This is the first in a two-part blog series on Fetal Alcohol Syndrome. To read part one on the prevention of and signs and symptoms of Fetal Alcohol Syndrome please continue reading. Part two will be published Friday, December 2, and will focus on parenting a child with Fetal Alcohol Syndrome.
Recently I had the opportunity to attend a daylong seminar on Fetal Alcohol Syndrome (FAS) put on by the Erie County Council for the Prevention of Alcohol and Substance Abuse(ECCPASA). Diane Malbin, MSW, was the head speaker at the conference.
Adoption STAR asks all prospective adoptive clients what health risks they are comfortable considering within child referrals and encourages everyone to receive education on many topics that would place a child at-risk for special needs. Adoption STAR wants all prospective adoptive parents to additionally do their homework on many “at-risk” issues.
This post is meant to continue ones education on an important topic and will begin to introduce some things to look for and what to possibly expect when a child is born with or at-risk for FAS.
Alcohol is an accepted drug in American society, so often times it surprises people when they learn how much damage it can cause during pregnancy. According to Malbin, “Of all of the drugs studied today, alcohol (during pregnancy) causes more effects and is the leading cause of damage to unborn children.” Studies have also suggested that consuming alcohol early in pregnancy will cause more damage then consuming alcohol later in the pregnancy.
One of the key points at the conference was the fact that FAS was a preventable disease. While not every drink will cause FAS, there is no specific amount of alcohol known to cause it, which is why it is recommended to stay away from alcohol completely during pregnancy.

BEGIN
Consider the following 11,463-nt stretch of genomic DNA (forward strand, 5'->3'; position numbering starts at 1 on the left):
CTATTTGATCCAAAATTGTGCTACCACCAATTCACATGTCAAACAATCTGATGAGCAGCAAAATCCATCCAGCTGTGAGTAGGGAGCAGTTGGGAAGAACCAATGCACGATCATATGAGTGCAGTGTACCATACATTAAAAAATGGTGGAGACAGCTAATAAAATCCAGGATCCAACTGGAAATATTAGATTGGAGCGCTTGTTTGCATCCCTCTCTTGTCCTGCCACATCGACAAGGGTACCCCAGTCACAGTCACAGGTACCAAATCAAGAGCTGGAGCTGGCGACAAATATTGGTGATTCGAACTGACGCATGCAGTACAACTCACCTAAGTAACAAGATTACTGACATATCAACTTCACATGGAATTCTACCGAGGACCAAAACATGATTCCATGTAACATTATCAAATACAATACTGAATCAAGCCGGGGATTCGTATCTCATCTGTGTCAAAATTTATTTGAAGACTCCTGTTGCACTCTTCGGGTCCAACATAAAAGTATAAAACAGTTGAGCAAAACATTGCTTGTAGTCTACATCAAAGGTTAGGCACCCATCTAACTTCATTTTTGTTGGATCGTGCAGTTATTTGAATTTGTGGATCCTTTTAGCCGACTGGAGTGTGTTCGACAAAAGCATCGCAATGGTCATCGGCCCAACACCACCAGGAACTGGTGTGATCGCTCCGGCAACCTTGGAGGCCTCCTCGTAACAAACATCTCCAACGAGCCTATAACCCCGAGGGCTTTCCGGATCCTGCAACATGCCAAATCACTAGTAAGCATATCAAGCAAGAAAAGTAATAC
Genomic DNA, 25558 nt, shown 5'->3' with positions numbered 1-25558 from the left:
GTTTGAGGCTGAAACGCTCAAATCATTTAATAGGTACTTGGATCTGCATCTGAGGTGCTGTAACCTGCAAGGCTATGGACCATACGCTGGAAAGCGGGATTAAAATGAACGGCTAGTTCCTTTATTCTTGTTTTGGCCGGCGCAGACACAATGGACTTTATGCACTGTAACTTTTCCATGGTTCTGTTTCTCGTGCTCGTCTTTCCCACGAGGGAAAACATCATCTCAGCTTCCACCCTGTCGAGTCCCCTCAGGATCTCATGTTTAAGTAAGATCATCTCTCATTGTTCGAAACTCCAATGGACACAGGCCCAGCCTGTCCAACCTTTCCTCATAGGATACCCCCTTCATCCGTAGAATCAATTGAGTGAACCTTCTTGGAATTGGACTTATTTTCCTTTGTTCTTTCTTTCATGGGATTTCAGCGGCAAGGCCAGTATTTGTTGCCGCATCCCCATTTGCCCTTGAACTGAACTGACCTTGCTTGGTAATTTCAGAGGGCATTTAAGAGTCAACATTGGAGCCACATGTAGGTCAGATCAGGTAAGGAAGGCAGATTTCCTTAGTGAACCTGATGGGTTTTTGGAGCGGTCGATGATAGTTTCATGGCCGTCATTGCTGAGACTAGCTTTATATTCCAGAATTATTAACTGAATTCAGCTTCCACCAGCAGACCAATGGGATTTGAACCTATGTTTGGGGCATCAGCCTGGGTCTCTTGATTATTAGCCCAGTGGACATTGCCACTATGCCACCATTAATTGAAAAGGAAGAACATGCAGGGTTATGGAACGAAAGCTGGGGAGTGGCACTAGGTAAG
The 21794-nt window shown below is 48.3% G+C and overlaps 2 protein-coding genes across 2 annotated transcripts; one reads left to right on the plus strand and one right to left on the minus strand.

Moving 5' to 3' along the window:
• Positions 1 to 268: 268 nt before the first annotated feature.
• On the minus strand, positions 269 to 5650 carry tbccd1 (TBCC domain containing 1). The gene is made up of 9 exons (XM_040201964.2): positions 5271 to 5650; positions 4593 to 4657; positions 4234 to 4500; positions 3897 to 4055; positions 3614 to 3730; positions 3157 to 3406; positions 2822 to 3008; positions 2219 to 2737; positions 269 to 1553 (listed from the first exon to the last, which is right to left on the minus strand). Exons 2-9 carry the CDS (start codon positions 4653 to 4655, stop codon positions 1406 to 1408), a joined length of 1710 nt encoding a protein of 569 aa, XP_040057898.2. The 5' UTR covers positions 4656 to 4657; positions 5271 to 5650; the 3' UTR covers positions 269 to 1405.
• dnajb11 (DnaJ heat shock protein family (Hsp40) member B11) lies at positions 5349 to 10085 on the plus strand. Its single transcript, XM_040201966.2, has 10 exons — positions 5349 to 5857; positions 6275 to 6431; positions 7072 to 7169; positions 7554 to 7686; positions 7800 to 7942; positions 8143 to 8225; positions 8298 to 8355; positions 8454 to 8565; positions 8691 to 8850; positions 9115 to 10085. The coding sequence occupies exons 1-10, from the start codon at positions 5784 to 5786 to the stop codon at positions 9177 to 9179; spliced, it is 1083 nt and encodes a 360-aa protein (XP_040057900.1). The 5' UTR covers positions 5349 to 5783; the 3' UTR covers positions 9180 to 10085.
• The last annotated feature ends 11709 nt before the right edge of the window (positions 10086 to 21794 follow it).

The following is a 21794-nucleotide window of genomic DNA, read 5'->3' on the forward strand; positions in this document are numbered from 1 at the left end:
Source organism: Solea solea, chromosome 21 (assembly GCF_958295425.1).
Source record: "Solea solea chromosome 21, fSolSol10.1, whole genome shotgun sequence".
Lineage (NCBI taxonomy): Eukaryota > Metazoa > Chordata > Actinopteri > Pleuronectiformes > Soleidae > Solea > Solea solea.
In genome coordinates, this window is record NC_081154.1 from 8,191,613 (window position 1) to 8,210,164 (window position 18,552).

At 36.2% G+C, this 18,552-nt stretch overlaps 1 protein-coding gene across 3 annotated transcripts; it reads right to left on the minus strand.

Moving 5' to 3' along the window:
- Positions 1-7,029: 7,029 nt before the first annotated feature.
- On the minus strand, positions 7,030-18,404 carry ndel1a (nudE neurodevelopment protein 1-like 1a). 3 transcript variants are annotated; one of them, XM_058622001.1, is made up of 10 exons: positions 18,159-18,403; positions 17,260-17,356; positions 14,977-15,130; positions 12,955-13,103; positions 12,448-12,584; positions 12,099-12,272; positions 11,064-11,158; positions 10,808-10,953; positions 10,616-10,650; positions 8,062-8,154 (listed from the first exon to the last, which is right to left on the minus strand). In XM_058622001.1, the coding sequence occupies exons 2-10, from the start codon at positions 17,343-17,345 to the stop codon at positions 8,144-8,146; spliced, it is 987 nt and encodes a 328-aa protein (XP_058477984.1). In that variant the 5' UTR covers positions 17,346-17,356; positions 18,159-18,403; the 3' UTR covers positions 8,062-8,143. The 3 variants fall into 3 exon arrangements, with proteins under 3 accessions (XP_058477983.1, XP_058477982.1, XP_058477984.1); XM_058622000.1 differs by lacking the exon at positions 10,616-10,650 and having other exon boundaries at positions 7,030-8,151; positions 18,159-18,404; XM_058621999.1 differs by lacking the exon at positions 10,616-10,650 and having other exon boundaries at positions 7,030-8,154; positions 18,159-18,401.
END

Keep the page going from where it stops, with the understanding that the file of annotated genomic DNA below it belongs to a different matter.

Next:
Malbin also stressed the importance for physicians and medical professionals to speak candidly with women about alcohol during pregnancy, even if it is awkward. Not only will this lead to further prevention of FAS, but it can also lead to earlier identification.
As you can see in the diagram below, one sign that your child may have FAS is the presence of a smooth Philtrum (which is the crevasse between your nose and your upper lip). Another physical sign may be a thin upper lip, or a short distance between the innermost corner of the eye and the outermost corner of the eye. On the chart below, “1-2” show a “deep philtrum and a full upper lip,” “3” is an “average Philtrum and Upper Lip” and “4-5” show a “smooth Philtrum and thin upper lip.”
While these are physical signs that your child may have been born with FAS, the existence of all three signs will only occur if a pregnant woman was drinking between days 18-21 of gestation, otherwise your child only may have two, one, or even none of these physical attributes. That is why Malbin classified FAS as “an invisible physical disability.”
There are also behavioral and cognitive challenges associated with FAS. Some of these challenges can involve language and communication, processing pace (how fast the brain works), learning and memory, abstract thinking and executive functioning (organization, problem solving, multi-tasking, etc.). Other symptoms or challenges associated with FAS are “uneven development” between a child’s developmental age and chronological age, sensory system problems or over stimulation and nutrition issues, such as abhorrence to certain textures and smells.
While children born with FAS will most likely face certain challenges, they will also have many strengths. Malbin said that some of their primary behavior strengths might be: artistic, musical, mechanical, athletic or creative. Malbin also mentioned that children born with FAS will often have strong wills and be determined.
Malbin also said that children with FAS will learn better certain ways compared to other methods. Their learning strengths may be: relational (1:1), visual, auditory, hands-on and experiential (learn by doing.)
For more information on Fetal Alcohol Syndrome you can contact Adoption STAR by email at email@example.com or by phone at 1-866-691-3300. If you are in Erie Country, you can also contact ECCPASA by email at firstname.lastname@example.org or by phone at 716-831-9580.
Part two of our two-part series on Fetal Alcohol Syndrome will be published tomorrow (Friday, 12/2.) This post will focus on parenting a child with FAS.
Stay tuned to learn about an upcoming podcast on this very topic with ECCPASA Program Coordinator Helen Weinstein.